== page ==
He also designed the wardrobe for Dean Martin and Yvette Mimieux in Toys in the Attic; Vivien Leigh and Simone Signoret in Ship of Fools; Bob Hope and Anita Ekberg in A Global Affair; and James Garner and Julie Andrews in The Americanization of Emily during this time.

Bill Thomas was a very imaginative designer and he created elaborate costumes not only for period settings, but for classic book characters ( Barnaby in Babes of Toyland with his black caped suit, tights and matching top hat, and Robin Crusoe’s native straw-wear in Lt. Robin Crusoe USN ) and for monkeys. Lots of monkeys. There were monkeys in space ( Moon Pilot ), monkeys at balls ( My Man Godfrey ) and monkey grape pickers in France ( Monkeys Go Home! ).
But it was lovely period summer dresses that Bill designed best, and Summer Magic ( 1963 ) had some of the most beautiful ones : Deborah Walley was the pink of perfection in her pink chiffon picnic dress which set off her red hair nicely;  Hayley Mills wore a more playful sailor themed croquet romper while she made faces at Debbie’s flawless style and, during the finale, Hayley got the eyes of admiration turned upon herself when she appeared dressed in a light yellow and white dress, arm in arm with her dashing suitor ( who was handsomely fitted too ) at the Halloween Ball.

Of all of Bill Thomas’s creations, Mary Poppins' attire is undoubtedly the most memorable. Why, Mary Poppins would not be the Mary Poppins we know without her long black coat, blue tailor-fitted dress, black hat ( with flower of course ) and talking parrot umbrella. Even today his original designs are respectfully duplicated in the Broadway production of Mary Poppins. Each and every costume he created for all the members of Mary Poppins can be indelibly linked to the character and helps to add to their personality. 
The outfits he designed for the Jolly Holiday number were simply….jolly! Candy-like colors abounded and Mary Poppin’s summer-in-the-park dress was the tip of the top, crème of the crop loveliest of dresses to be seen.

Another beautiful ensemble of costumes were created for the Biddle and Drexel families in The Happiest Millionaire ( 1967 ). Light, airy pastel toned fabrics were used throughout to enhance the cheerful story and help soften the image of the early 20th century.  The two matriarchs of the families not only had a verbal repartee during their children’s engagement party but were engaging in a battle of fashion as well, with each of them bedecked in the most sumptuous of Bostonian wardrobe.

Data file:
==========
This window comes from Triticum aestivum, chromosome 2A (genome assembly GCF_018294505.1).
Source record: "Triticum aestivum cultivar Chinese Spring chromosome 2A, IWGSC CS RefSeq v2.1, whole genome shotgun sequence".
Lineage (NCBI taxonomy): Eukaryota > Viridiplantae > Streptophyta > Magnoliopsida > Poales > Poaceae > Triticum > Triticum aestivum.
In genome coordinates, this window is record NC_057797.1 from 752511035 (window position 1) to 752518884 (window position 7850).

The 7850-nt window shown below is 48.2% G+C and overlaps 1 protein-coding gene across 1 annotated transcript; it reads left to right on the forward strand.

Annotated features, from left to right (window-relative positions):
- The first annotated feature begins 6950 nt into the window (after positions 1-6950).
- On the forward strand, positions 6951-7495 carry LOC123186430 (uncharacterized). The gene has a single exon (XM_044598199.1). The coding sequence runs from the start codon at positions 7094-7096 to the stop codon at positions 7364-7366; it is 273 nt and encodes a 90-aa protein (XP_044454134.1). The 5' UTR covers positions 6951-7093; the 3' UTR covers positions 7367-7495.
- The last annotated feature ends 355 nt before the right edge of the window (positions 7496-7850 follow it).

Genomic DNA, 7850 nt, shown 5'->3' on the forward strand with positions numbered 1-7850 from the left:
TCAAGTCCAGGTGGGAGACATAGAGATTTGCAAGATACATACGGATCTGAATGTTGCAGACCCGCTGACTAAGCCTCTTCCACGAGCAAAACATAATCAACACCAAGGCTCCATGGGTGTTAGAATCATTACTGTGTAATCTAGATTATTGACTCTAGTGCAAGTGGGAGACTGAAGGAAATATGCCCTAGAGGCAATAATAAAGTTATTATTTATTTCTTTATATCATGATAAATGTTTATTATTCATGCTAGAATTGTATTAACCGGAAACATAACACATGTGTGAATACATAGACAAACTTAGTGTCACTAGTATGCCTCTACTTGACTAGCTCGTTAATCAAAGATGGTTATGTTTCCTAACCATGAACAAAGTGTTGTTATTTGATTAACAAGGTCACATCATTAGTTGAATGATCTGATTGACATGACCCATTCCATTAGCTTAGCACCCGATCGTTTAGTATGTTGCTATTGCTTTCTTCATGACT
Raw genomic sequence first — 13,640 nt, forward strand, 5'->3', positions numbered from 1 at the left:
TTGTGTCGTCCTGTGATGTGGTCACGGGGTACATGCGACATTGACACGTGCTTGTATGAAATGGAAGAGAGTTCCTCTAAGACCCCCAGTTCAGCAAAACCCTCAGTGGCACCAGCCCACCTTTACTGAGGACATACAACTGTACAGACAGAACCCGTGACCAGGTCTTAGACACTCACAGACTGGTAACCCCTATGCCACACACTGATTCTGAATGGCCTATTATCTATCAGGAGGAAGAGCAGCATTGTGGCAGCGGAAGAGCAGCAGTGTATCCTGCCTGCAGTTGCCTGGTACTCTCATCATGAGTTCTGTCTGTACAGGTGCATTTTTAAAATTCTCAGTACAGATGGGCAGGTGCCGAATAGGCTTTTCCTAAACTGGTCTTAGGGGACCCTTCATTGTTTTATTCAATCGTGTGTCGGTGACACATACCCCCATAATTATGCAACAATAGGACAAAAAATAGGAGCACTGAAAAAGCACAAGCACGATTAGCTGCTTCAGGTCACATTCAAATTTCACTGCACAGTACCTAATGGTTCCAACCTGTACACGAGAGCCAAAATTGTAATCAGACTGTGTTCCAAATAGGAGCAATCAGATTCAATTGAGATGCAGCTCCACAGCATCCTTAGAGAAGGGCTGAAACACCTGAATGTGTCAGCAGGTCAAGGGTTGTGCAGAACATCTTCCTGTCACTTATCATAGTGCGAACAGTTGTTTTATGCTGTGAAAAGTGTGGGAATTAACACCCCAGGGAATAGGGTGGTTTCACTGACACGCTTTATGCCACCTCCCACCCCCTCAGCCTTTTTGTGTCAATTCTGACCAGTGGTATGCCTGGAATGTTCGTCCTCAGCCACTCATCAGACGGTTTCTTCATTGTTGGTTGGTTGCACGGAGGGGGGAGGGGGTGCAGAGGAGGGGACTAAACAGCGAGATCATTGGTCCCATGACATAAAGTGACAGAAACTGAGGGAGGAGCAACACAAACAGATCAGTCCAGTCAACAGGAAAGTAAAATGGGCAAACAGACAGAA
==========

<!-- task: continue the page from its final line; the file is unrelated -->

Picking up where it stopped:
A brief change from the period setting came when Bill was called upon to design numerous costumes for gnomes ( and humans too ) in The Gnome Mobile ( 1967 ). During the finale, head gnome Grandpa Knobby looked on as his grandson was being chased by a myriad of beautiful gnome-gals all wearing fairy-like costumes - in the short mini-skirt fashion of the times – eager to catch their would-be husband.

Bill Thomas received his second Academy Award for Best Costume Design for his garmenting of Eglantine Price, the witch who helped end the war, in Bedknobs and Broomsticks. Each costume was designed simply and in the keeping with the war-time restrictions of the more expensive fabrics, such as nylon and silk.

During the late 60s he strictly designed costumes for Walt Disney films and some of these movies included Blackbeard’s Ghost, The Love Bug, One and Only Genuine Original Family Band, Never a Dull Moment, and The Horse in the Grey Flannel Suit, Island at the Top of the World and Pete’s Dragon. His last motion picture for the Studio was The Adventures of Pollyanna….a sequel to one of the few Disney movies he did not design the original costumes to.
After doing a few television movies, Bill retired in 1982. During his long career, he had collected many of the costumes he designed, as well as many famous pieces and had become quite an authority on movie memorabilia. He was often called on as a consultant at studio auctions. Bill Thomas passed away on May 30th, 2000 in Los Angeles at the age of 79.


  1. Thanks for a very interesting post. Mr. Thomas was unknown to me, and this has been a splendid introduction.

  2. Fascinating! I do love a lot of those movies, and I think the costumes in The Parent Trap are some of my favorites ever. When I was a kid in the early '90s, I wanted to wear all of Sharon and Susan's clothes!

  3. It's great to see a profile on Bill Thomas. Like you, I love his work, particularly in the Sirk and Disney movies you highlighted.

  4. I LOVE IT..I love old movie and reading about the people behind the film 'THE COSTUME DESIGNER' Thank you Corrina " SUNDAY MORNING MOVIES'